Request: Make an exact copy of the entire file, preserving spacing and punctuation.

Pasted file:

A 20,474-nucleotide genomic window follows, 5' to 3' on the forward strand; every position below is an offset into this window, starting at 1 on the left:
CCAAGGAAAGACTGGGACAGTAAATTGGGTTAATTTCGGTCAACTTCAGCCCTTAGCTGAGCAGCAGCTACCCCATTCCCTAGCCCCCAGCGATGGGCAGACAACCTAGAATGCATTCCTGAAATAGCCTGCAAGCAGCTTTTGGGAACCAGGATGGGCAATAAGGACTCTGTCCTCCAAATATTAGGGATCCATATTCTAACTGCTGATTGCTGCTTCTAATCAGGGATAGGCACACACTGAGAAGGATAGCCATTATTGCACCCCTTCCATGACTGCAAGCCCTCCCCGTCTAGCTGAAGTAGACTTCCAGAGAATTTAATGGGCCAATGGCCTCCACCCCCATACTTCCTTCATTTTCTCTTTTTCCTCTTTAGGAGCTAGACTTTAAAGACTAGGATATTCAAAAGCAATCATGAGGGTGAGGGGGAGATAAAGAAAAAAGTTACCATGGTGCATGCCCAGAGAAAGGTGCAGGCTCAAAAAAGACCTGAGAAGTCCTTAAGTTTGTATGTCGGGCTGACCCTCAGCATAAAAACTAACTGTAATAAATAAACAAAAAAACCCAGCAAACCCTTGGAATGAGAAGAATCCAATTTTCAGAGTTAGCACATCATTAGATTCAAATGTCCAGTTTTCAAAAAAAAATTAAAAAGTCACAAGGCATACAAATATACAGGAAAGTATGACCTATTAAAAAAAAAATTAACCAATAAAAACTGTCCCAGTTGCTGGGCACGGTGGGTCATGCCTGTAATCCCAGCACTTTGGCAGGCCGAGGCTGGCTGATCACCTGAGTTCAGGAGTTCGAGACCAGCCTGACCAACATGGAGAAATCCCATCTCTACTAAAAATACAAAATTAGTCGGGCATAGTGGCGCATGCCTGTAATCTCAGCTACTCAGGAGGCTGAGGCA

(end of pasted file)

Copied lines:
A 20,474-nucleotide genomic window follows, 5' to 3' on the forward strand; every position below is an offset into this window, starting at 1 on the left:
CCAAGGAAAGACTGGGACAGTAAATTGGGTTAATTTCGGTCAACTTCAGCCCTTAGCTGAGCAGCAGCTACCCCATTCCCTAGCCCCCAGCGATGGGCAGACAACCTAGAATGCATTCCTGAAATAGCCTGCAAGCAGCTTTTGGGAACCAGGATGGGCAATAAGGACTCTGTCCTCCAAATATTAGGGATCCATATTCTAACTGCTGATTGCTGCTTCTAATCAGGGATAGGCACACACTGAGAAGGATAGCCATTATTGCACCCCTTCCATGACTGCAAGCCCTCCCCGTCTAGCTGAAGTAGACTTCCAGAGAATTTAATGGGCCAATGGCCTCCACCCCCATACTTCCTTCATTTTCTCTTTTTCCTCTTTAGGAGCTAGACTTTAAAGACTAGGATATTCAAAAGCAATCATGAGGGTGAGGGGGAGATAAAGAAAAAAGTTACCATGGTGCATGCCCAGAGAAAGGTGCAGGCTCAAAAAAGACCTGAGAAGTCCTTAAGTTTGTATGTCGGGCTGACCCTCAGCATAAAAACTAACTGTAATAAATAAACAAAAAAACCCAGCAAACCCTTGGAATGAGAAGAATCCAATTTTCAGAGTTAGCACATCATTAGATTCAAATGTCCAGTTTTCAAAAAAAAATTAAAAAGTCACAAGGCATACAAATATACAGGAAAGTATGACCTATTAAAAAAAAAATTAACCAATAAAAACTGTCCCAGTTGCTGGGCACGGTGGGTCATGCCTGTAATCCCAGCACTTTGGCAGGCCGAGGCTGGCTGATCACCTGAGTTCAGGAGTTCGAGACCAGCCTGACCAACATGGAGAAATCCCATCTCTACTAAAAATACAAAATTAGTCGGGCATAGTGGCGCATGCCTGTAATCTCAGCTACTCAGGAGGCTGAGGCA